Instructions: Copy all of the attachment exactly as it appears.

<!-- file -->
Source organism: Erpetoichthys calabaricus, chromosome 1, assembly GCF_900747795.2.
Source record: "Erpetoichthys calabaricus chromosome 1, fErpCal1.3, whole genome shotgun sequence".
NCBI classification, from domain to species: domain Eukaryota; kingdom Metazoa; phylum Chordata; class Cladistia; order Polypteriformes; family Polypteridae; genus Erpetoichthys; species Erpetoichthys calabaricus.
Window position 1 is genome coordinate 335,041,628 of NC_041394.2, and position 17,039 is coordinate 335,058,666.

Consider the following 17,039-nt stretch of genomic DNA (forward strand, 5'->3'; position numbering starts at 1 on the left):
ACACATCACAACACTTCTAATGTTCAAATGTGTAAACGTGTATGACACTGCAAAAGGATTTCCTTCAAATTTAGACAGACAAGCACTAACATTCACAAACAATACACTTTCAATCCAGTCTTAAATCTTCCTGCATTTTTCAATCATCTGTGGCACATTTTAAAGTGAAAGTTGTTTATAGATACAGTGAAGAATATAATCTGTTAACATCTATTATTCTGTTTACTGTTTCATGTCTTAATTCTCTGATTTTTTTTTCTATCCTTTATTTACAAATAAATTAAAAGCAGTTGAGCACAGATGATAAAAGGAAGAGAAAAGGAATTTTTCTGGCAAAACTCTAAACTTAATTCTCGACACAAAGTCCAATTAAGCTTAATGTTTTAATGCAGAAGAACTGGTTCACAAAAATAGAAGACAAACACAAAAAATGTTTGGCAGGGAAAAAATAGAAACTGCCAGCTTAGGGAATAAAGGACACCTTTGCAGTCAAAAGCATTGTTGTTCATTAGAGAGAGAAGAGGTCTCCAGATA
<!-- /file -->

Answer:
Source organism: Erpetoichthys calabaricus, chromosome 1, assembly GCF_900747795.2.
Source record: "Erpetoichthys calabaricus chromosome 1, fErpCal1.3, whole genome shotgun sequence".
NCBI classification, from domain to species: domain Eukaryota; kingdom Metazoa; phylum Chordata; class Cladistia; order Polypteriformes; family Polypteridae; genus Erpetoichthys; species Erpetoichthys calabaricus.
Window position 1 is genome coordinate 335,041,628 of NC_041394.2, and position 17,039 is coordinate 335,058,666.

Consider the following 17,039-nt stretch of genomic DNA (forward strand, 5'->3'; position numbering starts at 1 on the left):
ACACATCACAACACTTCTAATGTTCAAATGTGTAAACGTGTATGACACTGCAAAAGGATTTCCTTCAAATTTAGACAGACAAGCACTAACATTCACAAACAATACACTTTCAATCCAGTCTTAAATCTTCCTGCATTTTTCAATCATCTGTGGCACATTTTAAAGTGAAAGTTGTTTATAGATACAGTGAAGAATATAATCTGTTAACATCTATTATTCTGTTTACTGTTTCATGTCTTAATTCTCTGATTTTTTTTTCTATCCTTTATTTACAAATAAATTAAAAGCAGTTGAGCACAGATGATAAAAGGAAGAGAAAAGGAATTTTTCTGGCAAAACTCTAAACTTAATTCTCGACACAAAGTCCAATTAAGCTTAATGTTTTAATGCAGAAGAACTGGTTCACAAAAATAGAAGACAAACACAAAAAATGTTTGGCAGGGAAAAAATAGAAACTGCCAGCTTAGGGAATAAAGGACACCTTTGCAGTCAAAAGCATTGTTGTTCATTAGAGAGAGAAGAGGTCTCCAGATA